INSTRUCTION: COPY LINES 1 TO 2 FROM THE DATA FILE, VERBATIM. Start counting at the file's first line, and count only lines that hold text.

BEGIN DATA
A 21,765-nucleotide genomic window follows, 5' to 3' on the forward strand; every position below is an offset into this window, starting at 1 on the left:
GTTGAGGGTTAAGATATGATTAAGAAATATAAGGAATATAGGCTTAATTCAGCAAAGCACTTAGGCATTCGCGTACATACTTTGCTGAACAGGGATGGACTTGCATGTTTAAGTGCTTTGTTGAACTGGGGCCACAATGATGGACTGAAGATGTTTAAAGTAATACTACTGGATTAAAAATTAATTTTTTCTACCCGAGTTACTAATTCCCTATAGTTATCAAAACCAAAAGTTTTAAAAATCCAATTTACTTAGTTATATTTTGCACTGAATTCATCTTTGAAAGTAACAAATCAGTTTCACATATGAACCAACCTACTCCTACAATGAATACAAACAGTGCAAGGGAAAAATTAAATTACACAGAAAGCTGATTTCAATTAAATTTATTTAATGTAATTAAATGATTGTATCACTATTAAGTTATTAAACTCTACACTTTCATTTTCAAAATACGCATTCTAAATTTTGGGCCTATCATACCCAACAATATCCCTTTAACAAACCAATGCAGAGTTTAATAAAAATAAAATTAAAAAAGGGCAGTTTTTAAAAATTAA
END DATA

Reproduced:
A 21,765-nucleotide genomic window follows, 5' to 3' on the forward strand; every position below is an offset into this window, starting at 1 on the left:
GTTGAGGGTTAAGATATGATTAAGAAATATAAGGAATATAGGCTTAATTCAGCAAAGCACTTAGGCATTCGCGTACATACTTTGCTGAACAGGGATGGACTTGCATGTTTAAGTGCTTTGTTGAACTGGGGCCACAATGATGGACTGAAGATGTTTAAAGTAATACTACTGGATTAAAAATTAATTTTTTCTACCCGAGTTACTAATTCCCTATAGTTATCAAAACCAAAAGTTTTAAAAATCCAATTTACTTAGTTATATTTTGCACTGAATTCATCTTTGAAAGTAACAAATCAGTTTCACATATGAACCAACCTACTCCTACAATGAATACAAACAGTGCAAGGGAAAAATTAAATTACACAGAAAGCTGATTTCAATTAAATTTATTTAATGTAATTAAATGATTGTATCACTATTAAGTTATTAAACTCTACACTTTCATTTTCAAAATACGCATTCTAAATTTTGGGCCTATCATACCCAACAATATCCCTTTAACAAACCAATGCAGAGTTTAATAAAAATAAAATTAAAAAAGGGCAGTTTTTAAAAATTAA